The actress and U.N. special envoy is using her social media platform to raise awareness.

Angelina Jolie is using her first-ever Instagram post for good.

The Eternals actress, who became a United Nations special envoy for refugee and displacement matters in 2012, used her inaugural post on the social media platform to call attention to the dire situation in Afghanistan. In particular, she highlighted a letter from a teen girl sharing her fears for her future, and the future of her rights and freedoms, now that the country has been taken over by the Taliban.

"This is a letter I was sent from a teenage girl in Afghanistan," Jolie wrote Friday. "Right now, the people of Afghanistan are losing their ability to communicate on social media and to express themselves freely. So I've come on Instagram to share their stories and the voices of those across the globe who are fighting for their basic human rights."

Angelina Jolie
Angelina Jolie
| Credit: Dia Dipasupil/Getty Images

In the unidentified teenager's letter, she explains that since the Taliban have taken over, people — especially women and girls — are scared. Her handwritten letter expresses her fears not only of the group, but that "all our dreams are gone." She worries her school will be closed and they will lose their rights.

Jolie, a former U.N. goodwill ambassador who has regularly worked with refugees over the years, wrote, "It is sickening to watch Afghans being displaced yet again out of the fear and uncertainty that has gripped their country."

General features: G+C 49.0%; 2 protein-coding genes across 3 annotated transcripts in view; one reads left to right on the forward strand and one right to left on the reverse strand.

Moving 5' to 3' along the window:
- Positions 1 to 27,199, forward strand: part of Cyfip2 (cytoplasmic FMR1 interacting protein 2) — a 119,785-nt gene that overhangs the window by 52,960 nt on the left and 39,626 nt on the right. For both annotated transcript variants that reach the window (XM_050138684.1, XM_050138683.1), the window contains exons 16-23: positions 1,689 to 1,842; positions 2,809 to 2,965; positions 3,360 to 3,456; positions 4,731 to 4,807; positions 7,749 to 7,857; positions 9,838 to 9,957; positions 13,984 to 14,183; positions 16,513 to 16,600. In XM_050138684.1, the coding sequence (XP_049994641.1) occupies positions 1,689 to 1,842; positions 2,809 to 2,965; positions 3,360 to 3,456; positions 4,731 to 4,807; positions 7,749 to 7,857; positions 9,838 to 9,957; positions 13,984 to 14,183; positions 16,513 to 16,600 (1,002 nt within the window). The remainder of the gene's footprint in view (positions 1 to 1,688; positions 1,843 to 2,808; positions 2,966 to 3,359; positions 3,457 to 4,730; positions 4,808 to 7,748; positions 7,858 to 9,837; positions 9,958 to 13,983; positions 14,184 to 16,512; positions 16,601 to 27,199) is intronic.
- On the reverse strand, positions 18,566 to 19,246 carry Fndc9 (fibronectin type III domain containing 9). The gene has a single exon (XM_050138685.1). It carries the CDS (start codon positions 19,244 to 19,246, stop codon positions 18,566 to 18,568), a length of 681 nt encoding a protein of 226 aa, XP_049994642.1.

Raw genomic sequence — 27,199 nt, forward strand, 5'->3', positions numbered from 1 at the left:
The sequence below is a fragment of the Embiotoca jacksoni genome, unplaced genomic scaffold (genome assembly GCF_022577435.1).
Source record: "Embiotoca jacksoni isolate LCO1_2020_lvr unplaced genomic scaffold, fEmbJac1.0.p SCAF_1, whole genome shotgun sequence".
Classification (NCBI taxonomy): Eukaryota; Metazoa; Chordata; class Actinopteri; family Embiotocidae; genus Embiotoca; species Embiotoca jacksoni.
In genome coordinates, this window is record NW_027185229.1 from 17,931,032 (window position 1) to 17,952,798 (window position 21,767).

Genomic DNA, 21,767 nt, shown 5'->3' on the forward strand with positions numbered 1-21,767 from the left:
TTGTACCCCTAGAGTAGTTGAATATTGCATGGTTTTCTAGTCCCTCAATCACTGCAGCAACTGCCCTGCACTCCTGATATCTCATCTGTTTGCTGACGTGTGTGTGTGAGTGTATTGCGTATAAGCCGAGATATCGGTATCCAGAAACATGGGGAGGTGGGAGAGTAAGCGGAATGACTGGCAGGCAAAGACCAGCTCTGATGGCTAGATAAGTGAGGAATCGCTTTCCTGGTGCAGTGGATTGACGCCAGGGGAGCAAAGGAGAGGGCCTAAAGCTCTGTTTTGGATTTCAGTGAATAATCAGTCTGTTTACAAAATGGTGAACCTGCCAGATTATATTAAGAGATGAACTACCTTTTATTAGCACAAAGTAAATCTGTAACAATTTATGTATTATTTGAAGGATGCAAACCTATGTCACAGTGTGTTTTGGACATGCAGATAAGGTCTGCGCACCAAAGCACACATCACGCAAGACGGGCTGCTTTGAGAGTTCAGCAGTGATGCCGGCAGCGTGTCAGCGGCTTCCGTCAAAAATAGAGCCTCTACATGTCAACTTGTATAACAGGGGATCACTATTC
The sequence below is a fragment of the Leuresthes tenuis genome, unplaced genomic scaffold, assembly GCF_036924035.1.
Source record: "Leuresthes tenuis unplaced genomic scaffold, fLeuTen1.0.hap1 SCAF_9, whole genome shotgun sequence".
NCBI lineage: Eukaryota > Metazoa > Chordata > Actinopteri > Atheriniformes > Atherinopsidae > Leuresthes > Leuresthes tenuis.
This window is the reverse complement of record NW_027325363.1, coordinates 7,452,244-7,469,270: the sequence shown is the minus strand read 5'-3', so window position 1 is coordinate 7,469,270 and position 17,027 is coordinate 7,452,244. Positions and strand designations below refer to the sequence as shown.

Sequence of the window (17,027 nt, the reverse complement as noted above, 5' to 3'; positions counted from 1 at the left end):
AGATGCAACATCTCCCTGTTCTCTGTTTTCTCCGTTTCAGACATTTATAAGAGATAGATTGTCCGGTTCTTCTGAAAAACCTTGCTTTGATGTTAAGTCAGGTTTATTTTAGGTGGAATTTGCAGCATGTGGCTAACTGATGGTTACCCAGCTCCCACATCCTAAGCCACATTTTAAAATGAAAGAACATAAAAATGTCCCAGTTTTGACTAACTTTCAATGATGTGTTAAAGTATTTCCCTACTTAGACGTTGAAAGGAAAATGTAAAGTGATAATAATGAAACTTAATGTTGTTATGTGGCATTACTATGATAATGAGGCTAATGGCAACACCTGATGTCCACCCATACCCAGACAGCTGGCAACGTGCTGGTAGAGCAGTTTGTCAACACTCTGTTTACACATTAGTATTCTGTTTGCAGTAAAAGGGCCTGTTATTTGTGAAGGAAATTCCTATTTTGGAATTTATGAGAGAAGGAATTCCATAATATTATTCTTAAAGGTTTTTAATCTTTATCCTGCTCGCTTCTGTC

"To spend so much time and money, to have blood shed and lives lost only to come to this, is a failure almost impossible to understand," she added. "Watching for decades how Afghan refugees - some of the most capable people in the world - are treated like a burden is also sickening. Knowing that if they had the tools and respect, how much they would do for themselves. And meeting so many women and girls who not only wanted an education, but fought for it."

As she closed out her debut Instagram post, Jolie pledged to stay involved: "Like others who are committed, I will not turn away. I will continue to look for ways to help. And I hope you'll join me."

It took the Taliban a little more than a week to capture every major city in Afghanistan, including the capital city of Kabul. The takeover happened as the U.S. withdrew its troops from the country, Afghan security forces collapsed, and President Ashraf Ghani fled to the United Arab Emirates. In the last week, news outlets have covered the chaos at Hamid Karzai International Airport in Kabul as thousands of people — including American citizens, contractors who worked with the U.S., and refugees — have traveled there in an attempt to leave the country.

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